Orvieto stands on a tufa cliff (ignimbrite of Orvieto - Bagnoregio), between 280 (Piazza Cahen) - 325 (S. Francesco) m above sea level, which dominates the valley of the Paglia river, a right tributary of the Tiber and which just below the city ​​receives from the left the Chiani, the Chiana Romana coming from the Valdichiana.

Attested since the Middle Ages the legend is linked to a deep cave located on an islet in Lough Derg (Donegal), Republic of Ireland. According to legend, the cave had been indicated by Christ to St. Patrick, who used to retire to the island in prayer, so that he could show the pains of Hell to the most incredulous faithful who had ventured there until they reached the bottom. In exchange, they would have obtained the remission of sins and access to Paradise.
The cave became a place of pilgrimage until, in 1457, Pope Alexander VI ordered the closure of the cave.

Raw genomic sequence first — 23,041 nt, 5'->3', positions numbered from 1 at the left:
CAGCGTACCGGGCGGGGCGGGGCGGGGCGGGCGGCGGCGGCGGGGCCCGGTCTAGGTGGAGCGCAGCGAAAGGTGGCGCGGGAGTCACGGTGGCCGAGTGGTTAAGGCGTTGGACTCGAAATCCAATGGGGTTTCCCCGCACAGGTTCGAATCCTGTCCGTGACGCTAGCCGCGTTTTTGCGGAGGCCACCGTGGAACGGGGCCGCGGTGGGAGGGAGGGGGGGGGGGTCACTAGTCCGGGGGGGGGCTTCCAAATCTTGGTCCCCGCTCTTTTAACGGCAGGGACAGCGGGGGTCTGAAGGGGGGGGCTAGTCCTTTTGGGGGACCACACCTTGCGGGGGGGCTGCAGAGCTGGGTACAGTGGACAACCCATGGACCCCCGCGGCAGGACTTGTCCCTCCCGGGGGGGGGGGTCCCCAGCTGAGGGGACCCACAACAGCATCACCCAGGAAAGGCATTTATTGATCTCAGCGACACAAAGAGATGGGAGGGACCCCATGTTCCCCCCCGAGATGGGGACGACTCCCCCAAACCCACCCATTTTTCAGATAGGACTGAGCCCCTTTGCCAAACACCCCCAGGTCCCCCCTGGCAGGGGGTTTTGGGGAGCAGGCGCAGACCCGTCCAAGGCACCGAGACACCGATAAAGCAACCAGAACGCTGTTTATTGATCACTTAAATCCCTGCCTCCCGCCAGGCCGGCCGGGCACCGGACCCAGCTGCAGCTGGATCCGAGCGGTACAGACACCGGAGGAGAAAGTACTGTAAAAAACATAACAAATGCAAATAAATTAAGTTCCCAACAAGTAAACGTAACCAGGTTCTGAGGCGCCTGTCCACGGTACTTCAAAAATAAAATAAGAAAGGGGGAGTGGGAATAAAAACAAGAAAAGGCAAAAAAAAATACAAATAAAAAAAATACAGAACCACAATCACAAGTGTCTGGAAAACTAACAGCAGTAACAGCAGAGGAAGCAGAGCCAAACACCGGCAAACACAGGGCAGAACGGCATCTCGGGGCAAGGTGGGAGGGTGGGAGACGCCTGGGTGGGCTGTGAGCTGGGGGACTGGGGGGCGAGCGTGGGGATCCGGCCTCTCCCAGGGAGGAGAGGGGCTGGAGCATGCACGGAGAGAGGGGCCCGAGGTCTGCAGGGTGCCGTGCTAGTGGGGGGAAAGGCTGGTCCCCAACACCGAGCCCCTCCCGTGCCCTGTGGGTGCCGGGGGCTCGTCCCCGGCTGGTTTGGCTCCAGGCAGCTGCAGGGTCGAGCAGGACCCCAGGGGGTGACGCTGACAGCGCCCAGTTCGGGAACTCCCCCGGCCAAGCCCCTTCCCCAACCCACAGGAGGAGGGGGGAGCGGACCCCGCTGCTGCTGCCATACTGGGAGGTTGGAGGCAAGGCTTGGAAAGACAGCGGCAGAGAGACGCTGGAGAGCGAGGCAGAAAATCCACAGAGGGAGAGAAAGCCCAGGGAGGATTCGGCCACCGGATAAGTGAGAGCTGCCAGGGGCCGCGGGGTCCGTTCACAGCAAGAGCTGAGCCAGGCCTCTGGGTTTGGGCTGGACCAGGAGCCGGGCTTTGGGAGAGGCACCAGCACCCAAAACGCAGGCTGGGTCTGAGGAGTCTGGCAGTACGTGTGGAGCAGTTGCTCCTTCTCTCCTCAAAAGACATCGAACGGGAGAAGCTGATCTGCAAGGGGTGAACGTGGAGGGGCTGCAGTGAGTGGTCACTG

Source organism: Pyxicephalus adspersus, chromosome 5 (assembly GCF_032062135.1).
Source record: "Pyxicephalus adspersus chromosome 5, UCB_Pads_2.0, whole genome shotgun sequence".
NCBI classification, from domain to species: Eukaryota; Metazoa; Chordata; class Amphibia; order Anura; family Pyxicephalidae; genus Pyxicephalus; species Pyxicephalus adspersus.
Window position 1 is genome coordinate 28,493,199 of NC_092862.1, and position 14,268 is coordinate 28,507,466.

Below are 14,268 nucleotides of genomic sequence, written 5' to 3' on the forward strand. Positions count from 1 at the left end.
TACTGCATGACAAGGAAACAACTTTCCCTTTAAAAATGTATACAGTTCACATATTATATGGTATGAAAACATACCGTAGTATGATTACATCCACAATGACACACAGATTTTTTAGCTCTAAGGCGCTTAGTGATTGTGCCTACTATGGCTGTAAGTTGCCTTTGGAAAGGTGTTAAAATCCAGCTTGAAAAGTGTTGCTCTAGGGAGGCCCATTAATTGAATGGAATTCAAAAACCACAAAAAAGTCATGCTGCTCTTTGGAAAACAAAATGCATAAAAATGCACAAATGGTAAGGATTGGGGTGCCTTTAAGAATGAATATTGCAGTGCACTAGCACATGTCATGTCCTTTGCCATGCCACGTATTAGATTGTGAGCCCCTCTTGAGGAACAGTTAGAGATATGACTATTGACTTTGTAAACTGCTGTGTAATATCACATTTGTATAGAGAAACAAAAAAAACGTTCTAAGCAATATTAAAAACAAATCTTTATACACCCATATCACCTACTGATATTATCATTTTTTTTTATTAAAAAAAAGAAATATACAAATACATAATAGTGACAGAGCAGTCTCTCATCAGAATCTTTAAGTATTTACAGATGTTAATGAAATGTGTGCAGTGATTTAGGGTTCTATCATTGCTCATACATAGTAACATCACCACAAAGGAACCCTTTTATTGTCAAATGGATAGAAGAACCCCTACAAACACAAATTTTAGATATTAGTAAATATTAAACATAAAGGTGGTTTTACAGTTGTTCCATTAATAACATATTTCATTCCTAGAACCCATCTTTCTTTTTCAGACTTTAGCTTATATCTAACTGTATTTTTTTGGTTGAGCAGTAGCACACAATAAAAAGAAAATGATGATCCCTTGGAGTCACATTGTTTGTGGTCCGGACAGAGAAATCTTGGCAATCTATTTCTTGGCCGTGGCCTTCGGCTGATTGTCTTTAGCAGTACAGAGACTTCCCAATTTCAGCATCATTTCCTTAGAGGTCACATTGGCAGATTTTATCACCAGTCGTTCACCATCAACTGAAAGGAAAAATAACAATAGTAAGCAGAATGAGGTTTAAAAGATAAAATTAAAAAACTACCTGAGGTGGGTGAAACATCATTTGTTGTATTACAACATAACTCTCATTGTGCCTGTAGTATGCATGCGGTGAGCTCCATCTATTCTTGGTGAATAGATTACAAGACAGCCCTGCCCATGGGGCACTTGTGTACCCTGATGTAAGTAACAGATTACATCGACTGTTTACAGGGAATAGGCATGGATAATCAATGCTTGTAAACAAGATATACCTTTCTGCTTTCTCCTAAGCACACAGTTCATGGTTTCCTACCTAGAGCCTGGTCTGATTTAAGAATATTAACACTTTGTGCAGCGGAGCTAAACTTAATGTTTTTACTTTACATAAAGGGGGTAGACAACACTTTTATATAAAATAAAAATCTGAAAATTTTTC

The construction of the church was started in 1290 by the will of Pope Nicholas IV, in order to give a worthy location to the Corporal of the miracle of Bolsena. Designed in Romanesque style by an unknown artist (probably Arnolfo di Cambio), in the beginning the direction of the works was entrusted to fra Bevignate from Perugia who was soon succeeded, before the end of the century, by Giovanni di Uguccione, who introduced the first Gothic forms . In the early fourteenth century, the Sienese sculptor and architect Lorenzo Maitani assumed the role of master builder of the work, its facade is famous.


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